Whether you are back from a trip and have a whole lot of things you have no idea where to keep, are a travel enthusiast or even if you can’t go anywhere this summer and want to transform your home into your own private paradise, we’ve got you covered!
June is the time of exciting expeditions, and this month, OHLALA Homes has got something special in store. Speaking to Aga Al Rumaihi of Aga Rumaihi Design and Concepts and Dina Murali of DZ Design, we give you the best guide to incorporating travel elements into your humble abode.
We all know that the most exciting part about coming back from a trip is looking at those beautiful photographs. The tricky thing is, with loads of storage space in our phones and endless clicks, it’s simply a lot to rummage through.
“I remember my parents developing their rolls of 35mm film, and each holiday would have its album,” says Aga. “Now that everything is digital, we take too many photos. I would suggest choosing two or three memories and printing them to frame. Perfect places for them would be a console or bookshelf. You can even hang them in organised groups on a larger wall. I often print out pictures in black and white. That way, they always work with any interior,” she continues.
“A carefully curated photo collection can make an interior look and feel more like home,” says Dina. “Put together a beautiful gallery wall in the main foyer of your home and simply create a conversation around it. As for hallways, passages, and staircases, they can also be used to display your travel memories, and they can be more inclusive and not intrusive.”
Let’s face it, no matter how cluttered our homes are, we always like to bring back some souvenirs to remember our trip. By planning ahead, we can ensure that we get the ones that can complement our home the best. Both Aga and Dina recommend choosing handmade souvenirs and avoiding tacky mass-produced plastic options. It’s both sustainable and adds a unique touch. “They will look like small art pieces, and you can place them on your coffee tables and consoles,” says Aga.
For Dina, vases are curiously alluring items you can bring back: “Personally, I like decorative vases and think they can define and integrate the space beautifully. Combined with photo frames and books, they can be displayed in various places.” She continues: “One of my clients collected books and had manuscripts of original novels and beautiful works of book art. For another client, I framed a wedding lehenga (Indian wedding skirt) as it was an heirloom in a large frame on the main dining wall. The most common items among Middle Eastern collectors are swords and carpets, which are usually displayed in the living room and majlis.” Just be careful not to overcrowd your home or have your objects clash.
When travelling to other parts of the world, we sometimes get inspired to incorporate certain cultural elements into our homes but get confused as to what would work well with Middle Eastern designs.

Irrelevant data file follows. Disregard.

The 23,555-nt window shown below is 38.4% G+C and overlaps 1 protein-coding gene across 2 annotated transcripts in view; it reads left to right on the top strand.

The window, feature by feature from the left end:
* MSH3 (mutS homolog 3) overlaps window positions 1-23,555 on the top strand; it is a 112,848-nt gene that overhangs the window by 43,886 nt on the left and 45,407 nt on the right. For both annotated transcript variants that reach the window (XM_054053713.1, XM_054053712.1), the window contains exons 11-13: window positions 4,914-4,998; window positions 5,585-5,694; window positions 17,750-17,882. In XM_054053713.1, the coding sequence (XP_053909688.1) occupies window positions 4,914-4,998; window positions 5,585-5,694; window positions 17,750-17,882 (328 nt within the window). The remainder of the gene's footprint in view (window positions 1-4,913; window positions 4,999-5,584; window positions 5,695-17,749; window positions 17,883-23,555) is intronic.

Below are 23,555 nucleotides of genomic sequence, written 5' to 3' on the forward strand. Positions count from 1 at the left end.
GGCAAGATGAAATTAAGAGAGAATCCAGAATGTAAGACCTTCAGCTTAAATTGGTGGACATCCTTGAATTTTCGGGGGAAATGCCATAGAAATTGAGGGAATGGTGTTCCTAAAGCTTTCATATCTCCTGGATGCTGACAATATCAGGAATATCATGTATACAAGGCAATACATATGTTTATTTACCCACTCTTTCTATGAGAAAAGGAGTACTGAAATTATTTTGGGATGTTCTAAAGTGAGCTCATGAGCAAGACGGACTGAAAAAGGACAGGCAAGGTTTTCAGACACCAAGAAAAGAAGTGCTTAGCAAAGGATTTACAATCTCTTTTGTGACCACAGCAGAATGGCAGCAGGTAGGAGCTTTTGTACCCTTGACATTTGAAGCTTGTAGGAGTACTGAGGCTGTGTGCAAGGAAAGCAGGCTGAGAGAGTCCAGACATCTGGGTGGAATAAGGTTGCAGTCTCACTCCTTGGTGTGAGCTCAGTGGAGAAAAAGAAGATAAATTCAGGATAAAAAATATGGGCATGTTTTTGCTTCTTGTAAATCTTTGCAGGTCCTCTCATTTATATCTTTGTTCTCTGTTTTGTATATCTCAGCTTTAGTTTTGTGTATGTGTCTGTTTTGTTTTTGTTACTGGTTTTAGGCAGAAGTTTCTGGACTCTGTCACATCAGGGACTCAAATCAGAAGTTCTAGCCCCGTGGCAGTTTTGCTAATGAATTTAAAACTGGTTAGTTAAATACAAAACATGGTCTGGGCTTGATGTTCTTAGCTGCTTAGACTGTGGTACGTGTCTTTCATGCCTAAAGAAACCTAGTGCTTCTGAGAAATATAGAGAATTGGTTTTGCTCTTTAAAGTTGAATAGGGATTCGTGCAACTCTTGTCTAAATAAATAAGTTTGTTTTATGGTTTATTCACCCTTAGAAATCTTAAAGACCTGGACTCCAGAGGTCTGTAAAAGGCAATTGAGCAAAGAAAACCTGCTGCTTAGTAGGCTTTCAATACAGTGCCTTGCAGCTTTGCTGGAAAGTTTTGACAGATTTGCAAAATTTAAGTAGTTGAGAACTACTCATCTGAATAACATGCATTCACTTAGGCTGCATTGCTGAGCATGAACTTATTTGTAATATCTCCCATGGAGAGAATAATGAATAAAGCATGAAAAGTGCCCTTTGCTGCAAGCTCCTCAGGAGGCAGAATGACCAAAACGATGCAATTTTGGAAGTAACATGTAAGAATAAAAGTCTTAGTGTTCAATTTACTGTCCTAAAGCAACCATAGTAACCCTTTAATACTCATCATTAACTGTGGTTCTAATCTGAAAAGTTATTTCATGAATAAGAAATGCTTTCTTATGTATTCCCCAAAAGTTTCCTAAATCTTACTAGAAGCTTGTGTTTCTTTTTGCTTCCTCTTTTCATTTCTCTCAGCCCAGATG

Aga believes you should look at interiors of regions with warm climates, as they tend to have a more simplistic and airy style. She says that Italian design works well here because the scale of the furniture is perfect for the large interiors of this region. The style is elegant, minimalistic, and modern, which can work with any space. “I use natural materials,” she continues, “from matte wood to raw stones to genuine marble. Some people are afraid of natural materials, but I embrace their honesty. Every stain and scratch is a memory. My wooden kitchen table has a scratch-made by my daughter when she was two years old, confetti stains from a 2020 New Years’ Eve party, and many more memories to come.”
Dina’s approach is more multifaceted. She says: “The Middle East is a melting pot of cultures. There is no one-size-fitsall. Your chandelier can be from Turkey, your homeware from Morocco, or your cushions from Vietnam. All of this, combined, creates a world map of your own home with so many possibilities for conversation.”
While the excitement is on for those looking forward to travelling again, there are still some of us that have to wait a bit longer. So why not bring the holiday to us at home?
“Many people believe that the only way to relax is to travel,” says Aga. “However, if designed properly, your home can be the best place to unwind. Focus on functionality and a serene atmosphere, kind of like how you feel when you go on vacation and first enter a luxurious resort. The outdoor spaces have become critical due to recent events, and a little design and planning of these crucial areas go a long way and work wonders on our mental health,” she adds.
“Getting a style or a theme you can relate to and creating avenues and spaces of interest within the same home has been an evolving trend,” explains Dina. “This came around effectively during the pandemic. Bedrooms and outdoor spaces took up the role of sanctuaries. To create interiors that reflect your travels, you need to be careful not to go too literal with the overall theme but rather use specific design features as subtle reminders and inspiration,” she finalises.